counselling. This method also allowed the patient to relax as the therapy was carried out in the comfort of their own home. Wetherell, Gatz and Craske (2003) conducted another study to test the value of CBT for GAD in an elderly patient base. CBT was compared to a discussion group and a waiting period group. There were a total of seventy five participants, averaging in age at sixty seven years. Participants in both the CBT and discussion group showed benefits over the waiting period group, however in a long-term follow up of twelve months CBT showed stronger lasting effects (Wetherall, Gatz & Craske, 2003). This suggests that the empirically supported hypothesis that CBT acts as a sound alternative to medication for the elderly suffering from anxiety disorders can with future research gain even more appreciation. Another less well highlighted area within cognitive behavioural therapy is its apparent effectiveness in the treatment of anxiety disorders following traumatic brain injury (TBI) (Williams, Evan & Fleminger, 2003). Williams, Evan and Fleminger (2003) studied patient DC who acquired TBI subsequent to a serious accident. DC suffered amnesia, attention difficulties and self-doubt as a result which manifested as OCD. DCs self-doubt stemmed from his amnesia which likely caused him to develop obsessive thoughts and checking compulsions. DC developed a maladaptive coping strategy of avoidance behaviours involving avoiding social situations. Anxiety disorders are thought to be quite common in TBI patients however, the difficulty in distinguishing an anxiety disorder from other impairment consequences often leads to an overlook of the problem (Williams, Evan & Fleminger, 2003). It must also be considered that chronic anxiety in a patient has been shown to produce neurotoxins decreasing the size of the hippocampi through cell atrophy (Bremner, Randall, Scott, Bronen, Seibyl, Southwick, Delaney, McCarthy & Charney, 1995). CBT as previously expressed by this paper has been regarded as a highly effective method of treating anxiety disorders. A combination of CR (cognitive rehabilitation) and CBT has been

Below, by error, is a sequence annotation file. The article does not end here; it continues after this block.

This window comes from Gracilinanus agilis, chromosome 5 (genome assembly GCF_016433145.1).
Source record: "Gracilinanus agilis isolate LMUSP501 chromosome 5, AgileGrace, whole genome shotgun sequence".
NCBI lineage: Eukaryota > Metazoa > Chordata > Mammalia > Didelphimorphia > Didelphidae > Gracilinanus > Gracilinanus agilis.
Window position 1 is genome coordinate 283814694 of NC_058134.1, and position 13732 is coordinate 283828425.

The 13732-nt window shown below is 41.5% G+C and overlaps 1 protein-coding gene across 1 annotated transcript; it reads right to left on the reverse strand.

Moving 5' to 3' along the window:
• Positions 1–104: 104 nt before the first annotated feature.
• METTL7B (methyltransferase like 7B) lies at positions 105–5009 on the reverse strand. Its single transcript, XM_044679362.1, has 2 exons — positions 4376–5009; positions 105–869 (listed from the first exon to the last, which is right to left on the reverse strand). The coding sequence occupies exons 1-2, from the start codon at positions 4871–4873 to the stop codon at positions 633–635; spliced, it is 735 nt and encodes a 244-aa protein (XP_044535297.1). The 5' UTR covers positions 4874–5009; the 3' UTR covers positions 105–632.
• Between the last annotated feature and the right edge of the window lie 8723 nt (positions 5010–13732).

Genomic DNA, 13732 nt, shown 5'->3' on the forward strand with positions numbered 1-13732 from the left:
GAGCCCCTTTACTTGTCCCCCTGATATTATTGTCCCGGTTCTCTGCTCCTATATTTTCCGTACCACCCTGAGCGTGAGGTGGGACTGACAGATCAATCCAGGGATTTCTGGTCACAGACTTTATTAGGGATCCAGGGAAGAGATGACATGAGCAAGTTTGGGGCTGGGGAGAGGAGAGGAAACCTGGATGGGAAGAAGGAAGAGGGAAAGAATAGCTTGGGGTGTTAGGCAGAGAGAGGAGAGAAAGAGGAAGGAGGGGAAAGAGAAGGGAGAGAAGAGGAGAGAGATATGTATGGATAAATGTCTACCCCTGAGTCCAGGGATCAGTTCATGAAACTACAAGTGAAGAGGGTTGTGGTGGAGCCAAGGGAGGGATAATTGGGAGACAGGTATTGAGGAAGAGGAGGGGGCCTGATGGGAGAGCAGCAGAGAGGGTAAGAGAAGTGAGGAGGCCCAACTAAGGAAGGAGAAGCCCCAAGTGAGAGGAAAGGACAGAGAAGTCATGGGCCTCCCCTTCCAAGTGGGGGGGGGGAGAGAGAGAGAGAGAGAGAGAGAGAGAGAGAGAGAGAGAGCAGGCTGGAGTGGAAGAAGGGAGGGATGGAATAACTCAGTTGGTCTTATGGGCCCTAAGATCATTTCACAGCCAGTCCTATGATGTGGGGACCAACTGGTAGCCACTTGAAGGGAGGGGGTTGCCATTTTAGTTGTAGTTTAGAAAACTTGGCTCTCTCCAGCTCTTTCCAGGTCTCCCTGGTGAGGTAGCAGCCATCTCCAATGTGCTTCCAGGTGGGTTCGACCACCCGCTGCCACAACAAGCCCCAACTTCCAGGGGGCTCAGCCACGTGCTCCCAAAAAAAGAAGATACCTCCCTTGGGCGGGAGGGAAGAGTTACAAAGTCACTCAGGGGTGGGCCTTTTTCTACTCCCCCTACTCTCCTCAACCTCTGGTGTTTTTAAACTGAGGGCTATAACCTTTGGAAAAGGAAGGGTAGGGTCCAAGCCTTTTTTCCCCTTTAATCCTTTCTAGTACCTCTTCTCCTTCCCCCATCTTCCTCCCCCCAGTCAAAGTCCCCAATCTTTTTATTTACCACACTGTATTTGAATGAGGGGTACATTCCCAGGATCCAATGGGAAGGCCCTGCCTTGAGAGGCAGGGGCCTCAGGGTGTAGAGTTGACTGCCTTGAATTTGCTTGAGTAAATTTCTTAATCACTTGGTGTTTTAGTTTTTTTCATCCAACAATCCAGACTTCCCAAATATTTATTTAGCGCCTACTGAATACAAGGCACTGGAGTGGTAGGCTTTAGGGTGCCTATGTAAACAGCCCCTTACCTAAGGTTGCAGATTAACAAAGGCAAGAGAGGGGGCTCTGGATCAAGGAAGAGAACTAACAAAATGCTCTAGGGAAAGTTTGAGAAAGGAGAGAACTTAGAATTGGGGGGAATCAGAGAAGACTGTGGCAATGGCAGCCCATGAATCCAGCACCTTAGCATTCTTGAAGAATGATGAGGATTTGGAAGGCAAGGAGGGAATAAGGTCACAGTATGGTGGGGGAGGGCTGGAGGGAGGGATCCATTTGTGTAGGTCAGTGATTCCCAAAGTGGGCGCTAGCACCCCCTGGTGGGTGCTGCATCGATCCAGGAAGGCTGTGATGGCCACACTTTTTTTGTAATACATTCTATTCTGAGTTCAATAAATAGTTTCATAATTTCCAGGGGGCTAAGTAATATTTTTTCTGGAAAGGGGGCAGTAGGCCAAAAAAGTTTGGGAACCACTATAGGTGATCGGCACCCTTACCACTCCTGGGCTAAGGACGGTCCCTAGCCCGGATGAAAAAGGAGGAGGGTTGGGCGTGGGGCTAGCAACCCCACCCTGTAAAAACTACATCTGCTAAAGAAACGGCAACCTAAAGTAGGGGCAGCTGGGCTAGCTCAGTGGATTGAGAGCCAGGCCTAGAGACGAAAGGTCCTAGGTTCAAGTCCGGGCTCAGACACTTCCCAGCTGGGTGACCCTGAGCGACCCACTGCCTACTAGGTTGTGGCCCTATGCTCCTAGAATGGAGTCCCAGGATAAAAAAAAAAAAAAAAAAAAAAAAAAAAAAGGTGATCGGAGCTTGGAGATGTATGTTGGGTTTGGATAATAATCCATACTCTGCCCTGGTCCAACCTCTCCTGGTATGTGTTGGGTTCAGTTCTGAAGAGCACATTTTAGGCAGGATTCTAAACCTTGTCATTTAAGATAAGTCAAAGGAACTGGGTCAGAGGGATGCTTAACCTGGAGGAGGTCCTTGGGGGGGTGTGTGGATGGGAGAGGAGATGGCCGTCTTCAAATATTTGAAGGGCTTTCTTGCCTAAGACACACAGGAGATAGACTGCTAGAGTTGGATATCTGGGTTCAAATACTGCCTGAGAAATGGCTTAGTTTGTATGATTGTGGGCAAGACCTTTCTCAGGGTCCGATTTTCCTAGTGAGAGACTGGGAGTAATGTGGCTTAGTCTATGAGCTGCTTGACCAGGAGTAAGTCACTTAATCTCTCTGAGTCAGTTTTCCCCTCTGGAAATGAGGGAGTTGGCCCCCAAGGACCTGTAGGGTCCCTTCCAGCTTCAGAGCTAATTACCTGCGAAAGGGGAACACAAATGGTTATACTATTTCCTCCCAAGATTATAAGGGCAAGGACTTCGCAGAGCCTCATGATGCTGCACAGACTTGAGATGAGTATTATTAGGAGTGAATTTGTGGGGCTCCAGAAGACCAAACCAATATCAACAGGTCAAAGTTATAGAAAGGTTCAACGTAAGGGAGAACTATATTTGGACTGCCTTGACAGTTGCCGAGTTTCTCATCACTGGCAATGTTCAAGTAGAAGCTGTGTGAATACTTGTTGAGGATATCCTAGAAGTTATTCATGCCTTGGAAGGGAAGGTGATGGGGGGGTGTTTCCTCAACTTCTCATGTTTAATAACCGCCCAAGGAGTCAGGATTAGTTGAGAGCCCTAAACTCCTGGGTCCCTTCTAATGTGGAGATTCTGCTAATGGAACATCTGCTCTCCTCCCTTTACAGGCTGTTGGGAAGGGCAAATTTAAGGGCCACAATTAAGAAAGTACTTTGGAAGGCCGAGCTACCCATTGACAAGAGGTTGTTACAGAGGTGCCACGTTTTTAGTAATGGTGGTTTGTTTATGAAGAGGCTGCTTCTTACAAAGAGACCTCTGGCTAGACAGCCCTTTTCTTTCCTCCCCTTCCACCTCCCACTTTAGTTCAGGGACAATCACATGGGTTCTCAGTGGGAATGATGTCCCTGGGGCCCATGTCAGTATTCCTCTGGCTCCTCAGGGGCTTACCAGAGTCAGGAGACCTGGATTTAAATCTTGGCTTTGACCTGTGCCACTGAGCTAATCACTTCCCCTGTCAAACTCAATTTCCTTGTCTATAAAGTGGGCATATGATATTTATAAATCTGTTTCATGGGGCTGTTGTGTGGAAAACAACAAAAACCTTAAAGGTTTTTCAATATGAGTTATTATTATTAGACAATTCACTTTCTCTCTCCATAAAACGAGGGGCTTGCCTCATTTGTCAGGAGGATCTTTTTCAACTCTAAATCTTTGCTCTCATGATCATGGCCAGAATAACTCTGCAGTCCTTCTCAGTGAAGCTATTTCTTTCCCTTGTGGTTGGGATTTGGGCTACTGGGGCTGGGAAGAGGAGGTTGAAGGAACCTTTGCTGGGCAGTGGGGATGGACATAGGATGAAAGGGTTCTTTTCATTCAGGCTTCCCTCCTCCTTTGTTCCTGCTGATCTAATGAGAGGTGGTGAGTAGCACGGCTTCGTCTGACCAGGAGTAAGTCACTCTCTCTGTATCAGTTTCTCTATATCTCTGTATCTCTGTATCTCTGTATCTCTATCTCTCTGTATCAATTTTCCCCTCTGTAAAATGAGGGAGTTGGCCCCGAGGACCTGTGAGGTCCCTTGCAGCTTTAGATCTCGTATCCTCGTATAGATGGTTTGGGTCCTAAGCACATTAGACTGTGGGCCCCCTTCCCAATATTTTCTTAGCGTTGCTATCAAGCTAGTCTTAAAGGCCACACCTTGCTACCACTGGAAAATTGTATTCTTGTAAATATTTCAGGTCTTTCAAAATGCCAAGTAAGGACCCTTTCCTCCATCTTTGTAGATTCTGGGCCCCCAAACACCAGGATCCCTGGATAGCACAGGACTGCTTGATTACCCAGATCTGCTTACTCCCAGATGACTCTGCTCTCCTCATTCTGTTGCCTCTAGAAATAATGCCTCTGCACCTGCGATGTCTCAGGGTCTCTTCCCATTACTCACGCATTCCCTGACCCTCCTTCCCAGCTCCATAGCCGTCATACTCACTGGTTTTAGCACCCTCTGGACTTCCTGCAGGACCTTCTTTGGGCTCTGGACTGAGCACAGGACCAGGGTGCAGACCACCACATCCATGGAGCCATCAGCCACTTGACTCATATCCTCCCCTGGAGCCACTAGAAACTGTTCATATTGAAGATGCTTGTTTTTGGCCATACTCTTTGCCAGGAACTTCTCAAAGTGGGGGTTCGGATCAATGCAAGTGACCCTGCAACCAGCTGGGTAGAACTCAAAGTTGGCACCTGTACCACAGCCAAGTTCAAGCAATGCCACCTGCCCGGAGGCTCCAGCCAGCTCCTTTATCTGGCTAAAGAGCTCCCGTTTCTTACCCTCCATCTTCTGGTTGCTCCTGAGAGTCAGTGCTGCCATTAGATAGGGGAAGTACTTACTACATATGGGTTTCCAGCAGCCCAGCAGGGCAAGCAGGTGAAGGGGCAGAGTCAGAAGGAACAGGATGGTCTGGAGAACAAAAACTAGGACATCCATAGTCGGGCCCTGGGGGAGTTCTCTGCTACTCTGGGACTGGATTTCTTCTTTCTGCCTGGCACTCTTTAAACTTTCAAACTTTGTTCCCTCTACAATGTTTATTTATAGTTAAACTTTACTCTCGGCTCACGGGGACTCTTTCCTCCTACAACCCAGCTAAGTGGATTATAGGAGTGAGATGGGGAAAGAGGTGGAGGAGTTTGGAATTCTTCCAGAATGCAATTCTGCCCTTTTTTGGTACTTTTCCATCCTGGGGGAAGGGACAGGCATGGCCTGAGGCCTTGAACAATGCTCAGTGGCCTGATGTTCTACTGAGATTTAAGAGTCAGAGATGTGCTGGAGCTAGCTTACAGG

emphasised as the appropriate measure for treating anxiety disorders in neurologically impaired individuals (Williams, Evan & Fleminger, 2003). Cognitive behavioural therapy applied to the case of DC involved exposure, response prevention and management of automatic negative thoughts which maintained his self-doubt. Overall the treatment for DC which comprised of CBT reduced significantly DCs automatic negative thoughts allowing him to build his self-esteem. Exposure treatment helped reduce the obsessions and compulsions which accompanied DCs OCD (Williams, Evan & Fleminger, 2003). Thus far this paper has not considered medication in direct competition with CBT, the efficacy of imipramine versus CBT for panic disorder in adults will now be discussed. Barlow, Gorman, Shear & Wood (2000) identified a lifetime prevalence for panic disorder of approximately three percent. The researchers questioned whether medication, CBT or a combination of both would aid the recovery from panic disorder. Randomised, double blind, placebo controlled trials were created in four major anxiety research clinics following three hundred and twelve patients over a seven year period. Eighty three patients were randomly assigned to the imipramine study. Seventy seven patients were selected at random for the CBT study. Twenty four patients were assigned to the placebo only study. Sixty five patients were allocated to the CBT plus imipramine study while the remaining sixty three took part in the CBT plus placebo study. The combination of imipramine and CBT revealed the most impressive results. CBT alone and imipramine alone showed equal efficiency in the twelve month follow up study (Barlow, Gorman, Shear & Woods, 2000). Finally the current paper will consider some of the technological tools which have been manufactured in recent years to aid the efficacy of CBT. Newman, Consoli and Taylor (1999) describe the Palmtop computer program developed for the treatment of GAD. According to the authors, identified advantages of this program include continuous, unobtrusive collection of process data on treatment adherence, therapy in the patients natural